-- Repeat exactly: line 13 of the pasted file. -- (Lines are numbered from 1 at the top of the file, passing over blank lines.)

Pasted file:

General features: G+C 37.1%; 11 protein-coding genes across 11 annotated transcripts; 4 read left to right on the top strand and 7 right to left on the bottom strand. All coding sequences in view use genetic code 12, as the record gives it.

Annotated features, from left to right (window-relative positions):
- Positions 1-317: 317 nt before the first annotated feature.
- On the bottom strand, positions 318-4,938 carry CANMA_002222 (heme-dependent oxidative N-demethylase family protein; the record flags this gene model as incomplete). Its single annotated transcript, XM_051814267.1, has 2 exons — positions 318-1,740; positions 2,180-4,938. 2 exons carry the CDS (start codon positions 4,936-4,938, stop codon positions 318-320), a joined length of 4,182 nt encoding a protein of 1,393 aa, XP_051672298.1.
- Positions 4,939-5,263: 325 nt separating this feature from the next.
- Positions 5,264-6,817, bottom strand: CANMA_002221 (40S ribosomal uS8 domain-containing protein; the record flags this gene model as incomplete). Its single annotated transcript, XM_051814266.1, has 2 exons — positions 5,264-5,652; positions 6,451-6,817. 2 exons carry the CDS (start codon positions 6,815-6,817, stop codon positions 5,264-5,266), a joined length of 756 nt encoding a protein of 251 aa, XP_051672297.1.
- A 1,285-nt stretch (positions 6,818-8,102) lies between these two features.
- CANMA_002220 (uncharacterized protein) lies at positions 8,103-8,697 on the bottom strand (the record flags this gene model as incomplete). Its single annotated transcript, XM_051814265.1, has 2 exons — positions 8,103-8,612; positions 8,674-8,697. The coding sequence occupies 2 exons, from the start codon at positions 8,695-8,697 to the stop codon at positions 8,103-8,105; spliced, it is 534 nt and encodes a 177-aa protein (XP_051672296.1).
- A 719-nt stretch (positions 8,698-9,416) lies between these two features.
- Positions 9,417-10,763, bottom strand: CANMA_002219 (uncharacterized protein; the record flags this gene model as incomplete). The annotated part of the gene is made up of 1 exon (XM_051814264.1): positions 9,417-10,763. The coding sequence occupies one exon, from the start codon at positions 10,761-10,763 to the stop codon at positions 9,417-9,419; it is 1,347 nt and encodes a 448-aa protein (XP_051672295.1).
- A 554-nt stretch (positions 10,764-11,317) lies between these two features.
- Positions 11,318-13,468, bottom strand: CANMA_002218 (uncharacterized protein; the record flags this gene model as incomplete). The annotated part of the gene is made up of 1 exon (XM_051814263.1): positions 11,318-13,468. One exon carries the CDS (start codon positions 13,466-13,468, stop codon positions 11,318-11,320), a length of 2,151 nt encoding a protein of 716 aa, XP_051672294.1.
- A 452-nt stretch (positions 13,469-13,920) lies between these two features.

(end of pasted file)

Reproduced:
- A 452-nt stretch (positions 13,469-13,920) lies between these two features.